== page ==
As the magazine has progressed there has been a growth in interest in this world, and new more builders have started making bikes inspired by the classics (Herse and Singer, most famously), so the focus broadened to include these. I believe that Jan Heine started the magazine on his own, and over the years has gotten help from Alex Wetmore, Frank Berto.
There are a number of reasons that it’s our favourite bike magazine. For one, we’re interested in the bikes and people they talk about. But as much as that, it’s how thoughtful the articles and reviews are that really endears BQ to us. The reviews are always based on long, serious test rides of the bike, and are always very thoughtful and considered. When they find a problem with the bike being reviewed they often suggest solutions to the problem – in one issue the bolts attaching a mud guard jiggled loose and they suggested that the problem was that the bolt had too small a head to get sufficient torque with the appropriate allen key – how many other magazines look at details this small.
We also like that the articles are opinionated in the best possible way – there’s a very clear type of bike that they like, and very clear preferences, both aesthetic and functional. The fact that they overlap to some degree with our own leanings is nice, but more than that, the preferences are cogently expressed, sensibly defended and clearly the result of real experience and testing. They are also very good at marking potential conflicts of interest – often their reviews come with little notes stating that the product being reviewed is sold by someone who advertises in their magazine. This is a very welcome contrast to magazines in which content is indistinguishable from advertisement.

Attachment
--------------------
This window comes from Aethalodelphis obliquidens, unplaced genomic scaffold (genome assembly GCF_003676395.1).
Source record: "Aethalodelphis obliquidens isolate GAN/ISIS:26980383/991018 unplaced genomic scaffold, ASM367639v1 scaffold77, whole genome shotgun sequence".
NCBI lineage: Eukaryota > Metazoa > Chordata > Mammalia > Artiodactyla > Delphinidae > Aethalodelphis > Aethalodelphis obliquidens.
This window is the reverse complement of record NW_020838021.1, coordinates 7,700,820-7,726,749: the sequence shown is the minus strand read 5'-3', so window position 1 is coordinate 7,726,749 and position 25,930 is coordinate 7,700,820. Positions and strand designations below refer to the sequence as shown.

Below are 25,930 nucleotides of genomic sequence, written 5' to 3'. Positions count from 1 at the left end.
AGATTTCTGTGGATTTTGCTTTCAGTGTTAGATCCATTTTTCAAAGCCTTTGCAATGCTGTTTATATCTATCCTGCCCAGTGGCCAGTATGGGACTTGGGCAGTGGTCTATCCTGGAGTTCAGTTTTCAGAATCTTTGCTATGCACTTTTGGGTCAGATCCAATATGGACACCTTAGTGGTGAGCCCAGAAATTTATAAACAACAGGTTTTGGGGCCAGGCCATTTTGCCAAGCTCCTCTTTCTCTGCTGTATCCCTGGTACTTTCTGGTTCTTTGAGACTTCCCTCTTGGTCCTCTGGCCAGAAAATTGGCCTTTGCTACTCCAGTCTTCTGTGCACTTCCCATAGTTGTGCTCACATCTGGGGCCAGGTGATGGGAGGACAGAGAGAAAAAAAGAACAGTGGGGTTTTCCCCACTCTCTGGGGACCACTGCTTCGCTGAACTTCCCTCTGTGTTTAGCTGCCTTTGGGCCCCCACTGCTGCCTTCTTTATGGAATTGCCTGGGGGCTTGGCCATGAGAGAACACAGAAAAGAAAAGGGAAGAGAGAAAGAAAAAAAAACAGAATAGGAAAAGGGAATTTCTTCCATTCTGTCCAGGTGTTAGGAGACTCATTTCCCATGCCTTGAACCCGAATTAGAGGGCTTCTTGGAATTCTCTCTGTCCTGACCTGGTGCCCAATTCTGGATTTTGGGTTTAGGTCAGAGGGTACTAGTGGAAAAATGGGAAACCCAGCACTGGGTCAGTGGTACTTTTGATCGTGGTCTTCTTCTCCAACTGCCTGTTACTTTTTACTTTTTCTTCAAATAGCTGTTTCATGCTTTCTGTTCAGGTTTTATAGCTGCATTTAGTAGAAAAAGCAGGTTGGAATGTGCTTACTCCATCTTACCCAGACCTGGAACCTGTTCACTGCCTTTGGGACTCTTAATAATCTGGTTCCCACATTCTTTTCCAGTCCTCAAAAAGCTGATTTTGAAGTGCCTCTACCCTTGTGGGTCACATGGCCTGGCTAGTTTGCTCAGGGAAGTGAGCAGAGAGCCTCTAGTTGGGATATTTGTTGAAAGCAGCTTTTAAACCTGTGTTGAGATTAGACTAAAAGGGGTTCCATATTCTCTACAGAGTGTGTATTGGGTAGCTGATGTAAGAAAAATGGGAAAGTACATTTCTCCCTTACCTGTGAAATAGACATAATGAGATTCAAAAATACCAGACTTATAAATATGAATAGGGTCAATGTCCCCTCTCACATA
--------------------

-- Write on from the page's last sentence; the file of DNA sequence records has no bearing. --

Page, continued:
There are some sample articles on the BQ site which will give you a good sense of the range of things talked about. This is the first page of the BQ review of the Long Haul Trucker, a bike we build a few of.
Jan has also published two books, one about French Constructeur bikes called The Golden Age of the Hand Built Bicycle, and one with a more general range of bikes used in a variety of elite competitions, called The Competition Bicycle. Whereas BQ is printed in black and white and has a lot of technical discussion, the books are beautiful and lavish with much more of a focus on full-colour studio shots and archival photographs of the bikes with less accompanying text. We’ll soon have a shop copy of each, if you’d like to take a look.
Having stocked a few issues, we’re planning on increasing our order, so if you’re interested in a copy shoot us an email and we’ll get even more.